New Understanding of ADHD – It’s an “Executive Function” Disorder

February 9, 2014



In recent years, there have been fundamental changes in our understanding of ADHD due to the tremendous advances in just the past decade of scientific research (numerous genetic and brain imaging studies ).  Although the theory that ADHD is really a disorder in the development of executive functions has been promoted for many years by leading ADHD researcher, Russell Barkley, Ph.D., and others, it is now the accepted belief by most ADHD experts in the field.


What does this mean to parents and teachers?  It means that ADHD is far more than a disorder of the three core symptoms (inattention, impulsivity, and sometimes hyperactivity).  It is not just a neurobehavioral disorder.  It is far more complex than that.  ADHD is really a disorder in the developmental of the child’s executive functions – the management functions and range of central control processes in the brain…the self-directed actions a person takes to achieve their goals and solve problems.  Kids with ADHD are developmentally delayed by a few years (about 30 percent) in their executive function and self-regulation abilities.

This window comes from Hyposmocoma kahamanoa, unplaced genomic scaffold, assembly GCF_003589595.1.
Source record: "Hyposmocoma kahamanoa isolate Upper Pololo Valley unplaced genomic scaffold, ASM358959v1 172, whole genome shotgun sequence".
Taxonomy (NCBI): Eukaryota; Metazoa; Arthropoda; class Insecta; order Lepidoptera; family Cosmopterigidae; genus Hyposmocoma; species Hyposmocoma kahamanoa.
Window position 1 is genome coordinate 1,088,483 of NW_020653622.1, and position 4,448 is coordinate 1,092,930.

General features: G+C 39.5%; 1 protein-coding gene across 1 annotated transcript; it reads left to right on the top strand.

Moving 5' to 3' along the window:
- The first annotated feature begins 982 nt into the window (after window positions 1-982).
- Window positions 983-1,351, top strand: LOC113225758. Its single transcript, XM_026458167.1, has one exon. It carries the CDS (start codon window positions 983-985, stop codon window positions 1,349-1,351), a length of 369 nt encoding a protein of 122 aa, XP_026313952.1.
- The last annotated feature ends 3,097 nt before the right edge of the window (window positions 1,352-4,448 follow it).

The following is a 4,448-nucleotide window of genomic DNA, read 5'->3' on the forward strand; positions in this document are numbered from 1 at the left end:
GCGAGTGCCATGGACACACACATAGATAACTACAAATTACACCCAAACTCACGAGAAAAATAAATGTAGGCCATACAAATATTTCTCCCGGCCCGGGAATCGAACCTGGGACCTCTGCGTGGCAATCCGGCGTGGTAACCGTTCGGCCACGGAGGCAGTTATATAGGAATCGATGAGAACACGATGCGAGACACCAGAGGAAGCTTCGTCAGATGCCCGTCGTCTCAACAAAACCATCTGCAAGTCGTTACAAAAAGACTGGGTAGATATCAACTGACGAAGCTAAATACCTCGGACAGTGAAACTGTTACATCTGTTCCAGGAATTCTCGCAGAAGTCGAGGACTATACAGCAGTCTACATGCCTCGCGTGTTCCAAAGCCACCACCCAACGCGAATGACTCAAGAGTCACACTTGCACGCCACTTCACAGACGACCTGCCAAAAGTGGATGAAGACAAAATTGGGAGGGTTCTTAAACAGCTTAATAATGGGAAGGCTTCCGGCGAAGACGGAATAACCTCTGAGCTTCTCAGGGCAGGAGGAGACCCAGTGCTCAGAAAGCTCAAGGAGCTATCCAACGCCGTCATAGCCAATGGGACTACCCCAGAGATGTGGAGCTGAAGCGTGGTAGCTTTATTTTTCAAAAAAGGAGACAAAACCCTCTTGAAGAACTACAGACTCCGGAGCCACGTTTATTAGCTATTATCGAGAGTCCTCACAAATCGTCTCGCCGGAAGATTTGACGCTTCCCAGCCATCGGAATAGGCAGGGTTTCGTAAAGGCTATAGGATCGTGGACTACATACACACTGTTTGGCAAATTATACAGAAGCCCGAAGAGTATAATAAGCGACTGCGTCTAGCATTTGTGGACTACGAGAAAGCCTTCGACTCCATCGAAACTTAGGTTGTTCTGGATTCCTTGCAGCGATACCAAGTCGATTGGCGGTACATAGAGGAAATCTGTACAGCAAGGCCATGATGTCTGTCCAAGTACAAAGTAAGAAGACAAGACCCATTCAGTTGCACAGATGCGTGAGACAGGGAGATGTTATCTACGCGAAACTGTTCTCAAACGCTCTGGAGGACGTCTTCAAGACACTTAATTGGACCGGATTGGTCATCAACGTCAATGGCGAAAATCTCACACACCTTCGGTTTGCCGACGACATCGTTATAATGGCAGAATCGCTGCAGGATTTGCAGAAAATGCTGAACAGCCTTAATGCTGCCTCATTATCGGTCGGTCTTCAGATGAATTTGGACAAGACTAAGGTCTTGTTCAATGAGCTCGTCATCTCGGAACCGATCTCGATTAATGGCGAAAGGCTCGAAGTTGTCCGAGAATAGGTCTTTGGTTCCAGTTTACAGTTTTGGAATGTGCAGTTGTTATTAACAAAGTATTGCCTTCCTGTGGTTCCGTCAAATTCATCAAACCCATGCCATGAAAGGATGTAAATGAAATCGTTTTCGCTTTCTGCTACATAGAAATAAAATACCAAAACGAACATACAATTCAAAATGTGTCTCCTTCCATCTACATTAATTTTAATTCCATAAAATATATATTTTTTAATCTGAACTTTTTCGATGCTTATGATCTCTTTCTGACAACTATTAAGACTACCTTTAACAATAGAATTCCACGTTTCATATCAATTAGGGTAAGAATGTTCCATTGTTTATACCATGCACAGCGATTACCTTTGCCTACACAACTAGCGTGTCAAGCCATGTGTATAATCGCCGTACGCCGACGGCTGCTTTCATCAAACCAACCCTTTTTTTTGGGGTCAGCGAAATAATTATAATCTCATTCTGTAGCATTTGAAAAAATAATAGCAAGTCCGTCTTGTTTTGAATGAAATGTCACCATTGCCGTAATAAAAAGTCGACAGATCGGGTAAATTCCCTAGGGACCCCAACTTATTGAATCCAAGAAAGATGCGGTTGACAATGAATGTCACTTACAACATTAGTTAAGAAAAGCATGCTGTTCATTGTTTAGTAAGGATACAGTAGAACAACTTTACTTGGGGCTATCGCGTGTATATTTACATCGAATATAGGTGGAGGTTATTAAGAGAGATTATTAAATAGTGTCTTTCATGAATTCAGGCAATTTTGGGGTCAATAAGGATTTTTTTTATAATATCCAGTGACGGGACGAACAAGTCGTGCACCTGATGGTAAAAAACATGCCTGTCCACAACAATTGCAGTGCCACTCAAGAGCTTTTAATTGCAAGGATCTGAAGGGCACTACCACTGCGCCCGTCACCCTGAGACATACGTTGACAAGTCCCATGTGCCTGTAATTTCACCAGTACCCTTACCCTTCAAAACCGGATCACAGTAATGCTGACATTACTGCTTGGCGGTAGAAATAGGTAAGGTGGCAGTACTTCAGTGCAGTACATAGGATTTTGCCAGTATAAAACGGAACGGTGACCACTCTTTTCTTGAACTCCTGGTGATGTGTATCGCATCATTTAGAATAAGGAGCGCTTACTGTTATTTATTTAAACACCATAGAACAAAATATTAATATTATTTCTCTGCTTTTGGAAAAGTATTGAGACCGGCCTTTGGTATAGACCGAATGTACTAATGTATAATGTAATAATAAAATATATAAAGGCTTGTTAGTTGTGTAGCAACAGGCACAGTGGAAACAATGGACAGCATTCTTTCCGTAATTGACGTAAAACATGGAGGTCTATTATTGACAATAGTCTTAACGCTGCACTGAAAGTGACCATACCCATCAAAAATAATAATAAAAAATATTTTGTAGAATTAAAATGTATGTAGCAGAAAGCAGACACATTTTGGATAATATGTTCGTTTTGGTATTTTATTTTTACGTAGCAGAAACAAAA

What are executive functions?  We don’t know exactly all of the components, but most experts agree they involve:


See my blog of July 2012 that includes an excellent 5 minute video on the development of EFs, from The Center on the Developing Child, Harvard University.  Watch for future blogs of strategies, supports, and resources that parents and teachers can use to help children and teens with executive function (EF) weaknesses; as well as those found in my books and other resources


by Sandra Rief, 2014


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